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WOOD FIREPLACE INSERT COMPARISON PAGE

Sorted By: SUSTAINED OUTPUT (8 HOUR BURN)

Sweepy

While it might be possible to heat a large house with a small insert if you crank the draft control wide open and stand by to add fuel every few minutes, the preferred method is to buy a larger insert and refuel less often. The industry standard for airtights on a low draft setting is a 6-8 hour, "all night" fire, with coals left at the end of the burn to ignite a fresh load. This column shows the average output over 8 hours.

To sort the table, click the column header (ie; Fireplace Size, Shipping Weight, etc.)

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Model
Minimum
Fireplace Size
Shipping
Weight
Firebox
Size
Hardwood
Capacity
Max. Log
Length
Heating
Efficiency
EPA
Emissions
Maximum
Output
Avg. Output
8 hour burn
Heating
Capacity
Pacific
Summit
Plate Steel
23-1/8" T
28" W
18" D
500
lbs
3
cubic ft
60
lbs
20"
80.4%
3.9
grams/hr
99,000
btu
48,392
btu/hr
2000 - 3000
sq ft
Hearthstone
Clydesdale
Cast Iron
23" T
33" W
15" D
585
lbs
2.4
cubic ft
48
lbs
22"
79%
3.1
grams/hr
75,000
btu
38,087
btu/hr
1200 - 2000
sq ft
Hearthstone
Homestead

Soapstone
21-1/2" T
6" W
6" D
440
lbs
2
cubic ft
40
lbs
21"
83.5%
1.9
grams/hr
50,000
btu
33,547
btu/hr
1200 - 1800
sq ft
Pacific
Alderlea T5
Plate Steel/
Cast Iron
21" T
24-1/2" W
18-1/4" D
475
lbs
2.1
cubic ft
41
lbs
18"
82.6%
3.4
grams/hr
72,000
btu
32,688
btu/hr
1000 - 2000
sq ft
Pacific
Super
Plate Steel
21" T
24" W
18" D
410
lbs
1.97
cubic ft
39.4
lbs
18"
82.6%
3.4
grams/hr
72,000
btu
32,688
btu/hr
1000 - 2000
sq ft
Hearthstone
Morgan

Cast Iron
23" T
26" W
15" D
425
lbs
1.7
cubic ft
34
lbs
18"
79%
4.3
grams/hr
40,000
btu
26,978
btu/hr
700 - 1500
sq ft
Pacific
Neo 1.6
 Plate Steel
20" T
30" W
16-1/4" D
300
lbs
1.6
cubic ft
32
lbs
18"
81.5%
3.9
grams/hr
70,000
btu
26,129
btu/hr
700 - 1500
sq ft
Pacific
Vista
Plate Steel
22" T
25" W
15" D
300
lbs
1.41
cubic ft
28.2
lbs
18"
80.7%
2.9
grams/hr
56,000
btu
22,858
btu/hr
600 - 1400
sq ft

To visit (or return to) any insert's page, click its photo in the chart above.

Note: Output ratings can be confusing. To read about the difference between EPA ratings, Maximum Output ratings and the 8-hour burn ratings shown in the blue column above, click here.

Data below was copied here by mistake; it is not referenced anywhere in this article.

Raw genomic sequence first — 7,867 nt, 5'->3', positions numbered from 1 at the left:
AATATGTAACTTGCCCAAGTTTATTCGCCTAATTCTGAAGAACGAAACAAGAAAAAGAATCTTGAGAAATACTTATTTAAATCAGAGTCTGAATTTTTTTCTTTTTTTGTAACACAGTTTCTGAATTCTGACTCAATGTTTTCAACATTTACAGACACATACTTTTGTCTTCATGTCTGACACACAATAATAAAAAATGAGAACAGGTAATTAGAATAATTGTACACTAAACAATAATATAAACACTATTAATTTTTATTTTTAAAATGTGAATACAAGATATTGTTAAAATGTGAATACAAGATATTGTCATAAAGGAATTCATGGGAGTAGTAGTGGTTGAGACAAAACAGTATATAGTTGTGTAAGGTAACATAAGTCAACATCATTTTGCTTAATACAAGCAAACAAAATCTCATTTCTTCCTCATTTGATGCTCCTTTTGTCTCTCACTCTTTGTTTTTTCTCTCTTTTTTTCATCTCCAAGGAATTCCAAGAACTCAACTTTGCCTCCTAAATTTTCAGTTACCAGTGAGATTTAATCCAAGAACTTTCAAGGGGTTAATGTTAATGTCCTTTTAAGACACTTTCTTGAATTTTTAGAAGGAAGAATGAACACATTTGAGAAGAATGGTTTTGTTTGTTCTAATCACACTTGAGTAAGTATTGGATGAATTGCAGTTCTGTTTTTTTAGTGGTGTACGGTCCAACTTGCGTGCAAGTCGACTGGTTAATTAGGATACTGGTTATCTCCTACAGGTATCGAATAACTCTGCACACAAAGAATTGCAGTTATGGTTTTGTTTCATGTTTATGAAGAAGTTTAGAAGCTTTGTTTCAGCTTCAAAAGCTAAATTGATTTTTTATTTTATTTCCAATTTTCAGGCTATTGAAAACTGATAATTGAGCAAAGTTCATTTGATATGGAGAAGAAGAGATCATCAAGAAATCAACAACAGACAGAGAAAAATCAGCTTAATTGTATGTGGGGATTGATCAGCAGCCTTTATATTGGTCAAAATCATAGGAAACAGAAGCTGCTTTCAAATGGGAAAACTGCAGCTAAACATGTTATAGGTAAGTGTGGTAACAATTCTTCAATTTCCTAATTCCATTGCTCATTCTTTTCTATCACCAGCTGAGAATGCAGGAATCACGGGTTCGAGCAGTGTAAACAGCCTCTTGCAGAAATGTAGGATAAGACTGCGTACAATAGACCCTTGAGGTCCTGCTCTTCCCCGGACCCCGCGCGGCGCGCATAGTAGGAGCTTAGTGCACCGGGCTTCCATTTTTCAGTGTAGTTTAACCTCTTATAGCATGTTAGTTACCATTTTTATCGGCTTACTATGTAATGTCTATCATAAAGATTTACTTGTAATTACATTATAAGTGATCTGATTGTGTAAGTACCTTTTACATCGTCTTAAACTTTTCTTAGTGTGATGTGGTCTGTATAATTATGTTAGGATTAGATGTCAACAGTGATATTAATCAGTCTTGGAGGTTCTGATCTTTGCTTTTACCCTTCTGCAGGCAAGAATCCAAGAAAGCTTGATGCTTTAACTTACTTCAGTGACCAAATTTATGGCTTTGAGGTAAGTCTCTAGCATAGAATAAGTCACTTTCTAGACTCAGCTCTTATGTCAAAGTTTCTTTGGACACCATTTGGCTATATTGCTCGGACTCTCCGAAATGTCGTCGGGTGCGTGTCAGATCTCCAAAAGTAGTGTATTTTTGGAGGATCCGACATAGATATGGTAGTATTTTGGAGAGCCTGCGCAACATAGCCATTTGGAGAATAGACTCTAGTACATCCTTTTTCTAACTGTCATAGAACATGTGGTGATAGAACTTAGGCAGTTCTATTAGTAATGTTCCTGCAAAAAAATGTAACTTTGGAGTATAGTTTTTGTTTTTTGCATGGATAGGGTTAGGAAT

Some of our fireplace inserts are extremely tightly made, and will hold hot coals up to 14 hours after fueling when adjusted to their lowest draft control setting. We have scaled all burn times to 8 hours for comparison purposes.

Mathematicians: In order to compute the heat output of a given insert over a given period of time, we need to know the heat value contained in a full load of wood, the efficiency at which the insert extracts that heat, and the duration of the burn. We derived our sustained burn comparison figures using the formula below:

( firebox size in cu. in.) x ( 0.015 ) x ( 6200 ) x ( stove efficiency ) / ( burn time )

To get the firebox size in cubic inches, we multiplied the cubic foot measurement from the chart above by 1728.

The 0.015 is the weight of the load per cubic inch. To get this number, we used an average of the top 60 species from our firewood comparison chart, and adjusted to compensate for airspace between pieces.

The 6200 is the available BTU (heat) content per pound of fuelwood at 20% moisture content.

For stove efficiency, we used the manufacturer's tested Low Heat Value rating, not the rating on the EPA label. The EPA doesn't test for efficiency, and there's a disclaimer to that effect on each label. Each label also shows the exact same efficiency rating. Why they even bother to put that number on the labels we don't know, but we do know that all woodstoves don't operate at exactly the same efficiency, so we don't use it.

For burn time we used 6 or 8 hours, depending upon firebox size, which is an industry standard we know all our wood inserts can meet (even the little guys, if you're burning top-of-the-chart hardwoods).

Note that the average btu/hr rating derived by this formula does not reflect how the heat is actually delivered over the course of the fire. In the real world, a fresh load of wood delivers much more heat toward the beginning of the fire when the gasified resins are being consumed, then gradually delivers less and less heat as the fire proceeds through the charcoaling process. This actually works out quite well, as it takes more btu's to bring a cold house up to temperature than it does to maintain that temperature.

 

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